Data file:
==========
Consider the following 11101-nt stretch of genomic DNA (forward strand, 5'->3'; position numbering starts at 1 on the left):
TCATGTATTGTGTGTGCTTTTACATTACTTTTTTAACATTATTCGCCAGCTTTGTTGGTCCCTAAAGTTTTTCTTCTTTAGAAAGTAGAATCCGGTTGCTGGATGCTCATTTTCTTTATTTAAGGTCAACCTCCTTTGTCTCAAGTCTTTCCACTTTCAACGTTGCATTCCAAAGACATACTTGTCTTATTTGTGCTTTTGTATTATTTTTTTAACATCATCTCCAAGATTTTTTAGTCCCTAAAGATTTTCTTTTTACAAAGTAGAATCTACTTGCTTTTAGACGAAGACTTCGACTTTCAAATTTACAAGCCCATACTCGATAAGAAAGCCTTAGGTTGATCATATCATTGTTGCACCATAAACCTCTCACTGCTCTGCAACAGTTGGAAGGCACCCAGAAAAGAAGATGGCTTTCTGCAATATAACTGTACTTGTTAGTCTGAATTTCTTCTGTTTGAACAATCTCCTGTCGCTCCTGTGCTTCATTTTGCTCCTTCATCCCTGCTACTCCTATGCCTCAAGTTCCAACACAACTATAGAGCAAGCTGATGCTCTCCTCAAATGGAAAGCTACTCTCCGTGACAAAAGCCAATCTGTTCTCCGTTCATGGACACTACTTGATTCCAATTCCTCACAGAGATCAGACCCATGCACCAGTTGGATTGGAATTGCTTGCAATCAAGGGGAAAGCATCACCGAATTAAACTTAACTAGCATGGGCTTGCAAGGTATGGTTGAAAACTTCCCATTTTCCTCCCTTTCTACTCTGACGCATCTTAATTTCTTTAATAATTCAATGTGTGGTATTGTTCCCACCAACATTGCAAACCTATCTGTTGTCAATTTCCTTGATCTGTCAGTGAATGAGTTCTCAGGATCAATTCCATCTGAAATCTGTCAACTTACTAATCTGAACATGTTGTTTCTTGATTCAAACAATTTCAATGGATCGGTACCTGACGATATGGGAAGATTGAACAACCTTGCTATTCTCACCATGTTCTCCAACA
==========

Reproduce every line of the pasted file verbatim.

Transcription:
Consider the following 11101-nt stretch of genomic DNA (forward strand, 5'->3'; position numbering starts at 1 on the left):
TCATGTATTGTGTGTGCTTTTACATTACTTTTTTAACATTATTCGCCAGCTTTGTTGGTCCCTAAAGTTTTTCTTCTTTAGAAAGTAGAATCCGGTTGCTGGATGCTCATTTTCTTTATTTAAGGTCAACCTCCTTTGTCTCAAGTCTTTCCACTTTCAACGTTGCATTCCAAAGACATACTTGTCTTATTTGTGCTTTTGTATTATTTTTTTAACATCATCTCCAAGATTTTTTAGTCCCTAAAGATTTTCTTTTTACAAAGTAGAATCTACTTGCTTTTAGACGAAGACTTCGACTTTCAAATTTACAAGCCCATACTCGATAAGAAAGCCTTAGGTTGATCATATCATTGTTGCACCATAAACCTCTCACTGCTCTGCAACAGTTGGAAGGCACCCAGAAAAGAAGATGGCTTTCTGCAATATAACTGTACTTGTTAGTCTGAATTTCTTCTGTTTGAACAATCTCCTGTCGCTCCTGTGCTTCATTTTGCTCCTTCATCCCTGCTACTCCTATGCCTCAAGTTCCAACACAACTATAGAGCAAGCTGATGCTCTCCTCAAATGGAAAGCTACTCTCCGTGACAAAAGCCAATCTGTTCTCCGTTCATGGACACTACTTGATTCCAATTCCTCACAGAGATCAGACCCATGCACCAGTTGGATTGGAATTGCTTGCAATCAAGGGGAAAGCATCACCGAATTAAACTTAACTAGCATGGGCTTGCAAGGTATGGTTGAAAACTTCCCATTTTCCTCCCTTTCTACTCTGACGCATCTTAATTTCTTTAATAATTCAATGTGTGGTATTGTTCCCACCAACATTGCAAACCTATCTGTTGTCAATTTCCTTGATCTGTCAGTGAATGAGTTCTCAGGATCAATTCCATCTGAAATCTGTCAACTTACTAATCTGAACATGTTGTTTCTTGATTCAAACAATTTCAATGGATCGGTACCTGACGATATGGGAAGATTGAACAACCTTGCTATTCTCACCATGTTCTCCAACA